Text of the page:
Inside Out (2015) / Animation-Comedy
MPAA Rated: PG for mild thematic elements and some action
Running Time: 94 min.
Cast (voices): Amy Poehler, Phyllis Smith, Bill Hader, Lewis Black, Kaitlyn Dias, Richard Kind, Mindy Kaling, Diane Lane, Kyle MacLachlan
Small role (voices): Paula Poundstone, Bobby Moynahan, Frank Oz, Flea, John Ratzenberger, Peter Sagal, Rashida Jones, Laraine Newman, Teresa Ganzel
Director: Pete Docter, Ronnie Del Darmen
Screenplay: Meg LeFauve, Josh Cooley, Pete Docter
Review published June 19, 2015
Many Pixar fans, while loyal through superfluous and underwhelming sequels, have been anxiously awaiting their favorite animation studio to go back to the kind of ingenious and original films that have taken family animation to areas none have gone before. Inside Out shows that there is still a lot of fuel left in the tank, and given that Pete Docter is at the helm, the director who brought us Monsters Inc. and Up, we're in the capable hands of one of their elite. It's not their best film, but after their last three good-but-not-great films in Cars 2, Brave, and Monsters University, it's a sigh of relief that they haven't succumbed to being just another Disney money-printing operation -- at least, not yet.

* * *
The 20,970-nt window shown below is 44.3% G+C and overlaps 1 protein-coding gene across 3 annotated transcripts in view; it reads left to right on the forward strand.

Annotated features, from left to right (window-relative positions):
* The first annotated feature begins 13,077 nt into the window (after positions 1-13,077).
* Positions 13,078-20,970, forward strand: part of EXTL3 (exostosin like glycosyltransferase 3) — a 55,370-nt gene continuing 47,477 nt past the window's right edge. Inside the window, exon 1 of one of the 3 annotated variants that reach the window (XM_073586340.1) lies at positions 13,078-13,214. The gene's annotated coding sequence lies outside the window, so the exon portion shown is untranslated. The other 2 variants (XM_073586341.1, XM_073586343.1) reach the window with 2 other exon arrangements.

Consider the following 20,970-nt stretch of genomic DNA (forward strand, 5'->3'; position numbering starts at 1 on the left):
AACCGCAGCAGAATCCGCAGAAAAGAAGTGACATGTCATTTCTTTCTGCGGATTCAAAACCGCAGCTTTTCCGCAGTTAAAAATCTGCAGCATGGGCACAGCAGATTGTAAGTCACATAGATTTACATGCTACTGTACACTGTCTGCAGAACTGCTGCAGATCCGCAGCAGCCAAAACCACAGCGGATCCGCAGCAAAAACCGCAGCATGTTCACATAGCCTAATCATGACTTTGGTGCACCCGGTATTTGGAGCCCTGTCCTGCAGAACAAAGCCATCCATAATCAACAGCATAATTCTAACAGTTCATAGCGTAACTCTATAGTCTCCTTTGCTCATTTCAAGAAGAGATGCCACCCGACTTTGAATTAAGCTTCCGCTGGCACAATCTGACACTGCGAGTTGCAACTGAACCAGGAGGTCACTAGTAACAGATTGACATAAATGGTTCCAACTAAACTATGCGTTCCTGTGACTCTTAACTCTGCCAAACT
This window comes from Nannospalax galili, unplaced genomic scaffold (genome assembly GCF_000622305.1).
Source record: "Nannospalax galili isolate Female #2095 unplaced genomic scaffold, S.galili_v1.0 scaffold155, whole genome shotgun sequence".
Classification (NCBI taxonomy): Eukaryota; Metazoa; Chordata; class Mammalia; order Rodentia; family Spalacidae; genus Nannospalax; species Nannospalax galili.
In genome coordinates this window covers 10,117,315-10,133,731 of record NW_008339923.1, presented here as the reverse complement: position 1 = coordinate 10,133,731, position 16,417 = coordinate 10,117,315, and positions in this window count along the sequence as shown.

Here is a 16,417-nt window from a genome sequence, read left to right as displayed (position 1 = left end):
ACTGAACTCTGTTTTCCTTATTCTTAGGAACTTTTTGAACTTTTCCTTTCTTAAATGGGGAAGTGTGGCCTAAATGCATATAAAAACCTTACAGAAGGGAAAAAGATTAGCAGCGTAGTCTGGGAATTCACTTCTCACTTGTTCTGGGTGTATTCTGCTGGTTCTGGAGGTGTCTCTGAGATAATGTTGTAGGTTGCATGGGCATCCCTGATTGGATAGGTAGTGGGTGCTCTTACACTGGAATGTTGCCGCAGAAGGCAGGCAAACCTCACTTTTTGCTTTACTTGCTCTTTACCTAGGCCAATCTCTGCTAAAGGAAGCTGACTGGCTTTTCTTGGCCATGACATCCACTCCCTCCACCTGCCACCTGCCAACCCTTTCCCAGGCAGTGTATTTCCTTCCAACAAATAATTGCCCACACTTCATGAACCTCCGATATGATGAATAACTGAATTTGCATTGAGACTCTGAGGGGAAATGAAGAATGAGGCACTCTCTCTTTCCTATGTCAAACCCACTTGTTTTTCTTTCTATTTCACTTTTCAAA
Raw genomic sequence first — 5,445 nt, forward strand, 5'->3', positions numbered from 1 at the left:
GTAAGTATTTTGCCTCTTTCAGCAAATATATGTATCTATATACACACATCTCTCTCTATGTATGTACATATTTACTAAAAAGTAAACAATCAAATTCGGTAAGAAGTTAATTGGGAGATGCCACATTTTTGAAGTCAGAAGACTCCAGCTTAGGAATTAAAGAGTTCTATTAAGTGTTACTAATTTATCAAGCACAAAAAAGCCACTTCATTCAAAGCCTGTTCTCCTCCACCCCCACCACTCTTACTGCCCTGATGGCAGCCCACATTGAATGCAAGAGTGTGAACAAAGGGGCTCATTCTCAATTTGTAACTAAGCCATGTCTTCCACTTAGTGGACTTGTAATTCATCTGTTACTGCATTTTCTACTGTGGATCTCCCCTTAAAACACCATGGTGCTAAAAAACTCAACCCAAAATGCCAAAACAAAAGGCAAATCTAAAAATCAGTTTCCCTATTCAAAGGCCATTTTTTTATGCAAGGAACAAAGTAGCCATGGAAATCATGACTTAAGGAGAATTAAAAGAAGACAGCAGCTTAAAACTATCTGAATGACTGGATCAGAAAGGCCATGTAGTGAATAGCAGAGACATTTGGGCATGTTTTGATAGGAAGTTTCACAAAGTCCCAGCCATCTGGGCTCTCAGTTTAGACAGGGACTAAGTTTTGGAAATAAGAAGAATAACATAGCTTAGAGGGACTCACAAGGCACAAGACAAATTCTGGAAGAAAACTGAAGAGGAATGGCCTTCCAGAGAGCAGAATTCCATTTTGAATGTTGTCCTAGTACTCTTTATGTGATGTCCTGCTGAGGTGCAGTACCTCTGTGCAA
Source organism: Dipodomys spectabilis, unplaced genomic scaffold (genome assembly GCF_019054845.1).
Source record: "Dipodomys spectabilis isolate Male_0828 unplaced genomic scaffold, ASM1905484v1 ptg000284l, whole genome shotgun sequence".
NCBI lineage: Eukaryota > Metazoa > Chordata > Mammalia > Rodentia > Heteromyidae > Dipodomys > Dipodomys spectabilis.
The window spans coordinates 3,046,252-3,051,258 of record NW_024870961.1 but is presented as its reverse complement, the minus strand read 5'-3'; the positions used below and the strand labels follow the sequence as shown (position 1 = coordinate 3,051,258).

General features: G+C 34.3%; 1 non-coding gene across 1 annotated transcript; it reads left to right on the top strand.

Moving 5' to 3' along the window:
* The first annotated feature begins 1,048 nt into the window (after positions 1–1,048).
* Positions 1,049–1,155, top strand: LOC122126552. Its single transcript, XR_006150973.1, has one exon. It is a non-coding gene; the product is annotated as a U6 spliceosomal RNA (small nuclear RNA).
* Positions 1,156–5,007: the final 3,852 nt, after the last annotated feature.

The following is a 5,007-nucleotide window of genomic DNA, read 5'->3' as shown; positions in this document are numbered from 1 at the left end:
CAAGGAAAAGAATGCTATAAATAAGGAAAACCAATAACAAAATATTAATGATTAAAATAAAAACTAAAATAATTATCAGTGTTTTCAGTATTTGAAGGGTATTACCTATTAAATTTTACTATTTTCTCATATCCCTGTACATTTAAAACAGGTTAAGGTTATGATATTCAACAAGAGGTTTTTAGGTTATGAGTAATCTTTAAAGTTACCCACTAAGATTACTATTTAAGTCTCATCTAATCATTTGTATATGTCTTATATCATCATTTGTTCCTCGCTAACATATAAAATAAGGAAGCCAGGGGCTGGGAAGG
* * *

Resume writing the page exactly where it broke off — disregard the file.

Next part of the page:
It's also one of those movies that can be enjoyed not just by kids, or families with kids. Adults can go by themselves and be thoroughly entertained as well. The reason is one of reductive complexity, which simplifies a very intricate and analytical subject -- emotions and memories -- and translates it into color-coded cartoon form, yet without becoming neither too abstract to follow nor too dumbed-down to be revelatory. The entire film is one very imaginative metaphor for human psychology, especially in how all of these internal feelings must work in unison to make us feel whole, and how we even need some of the more negative emotions to steer us toward a more rewarding and fulfilled life.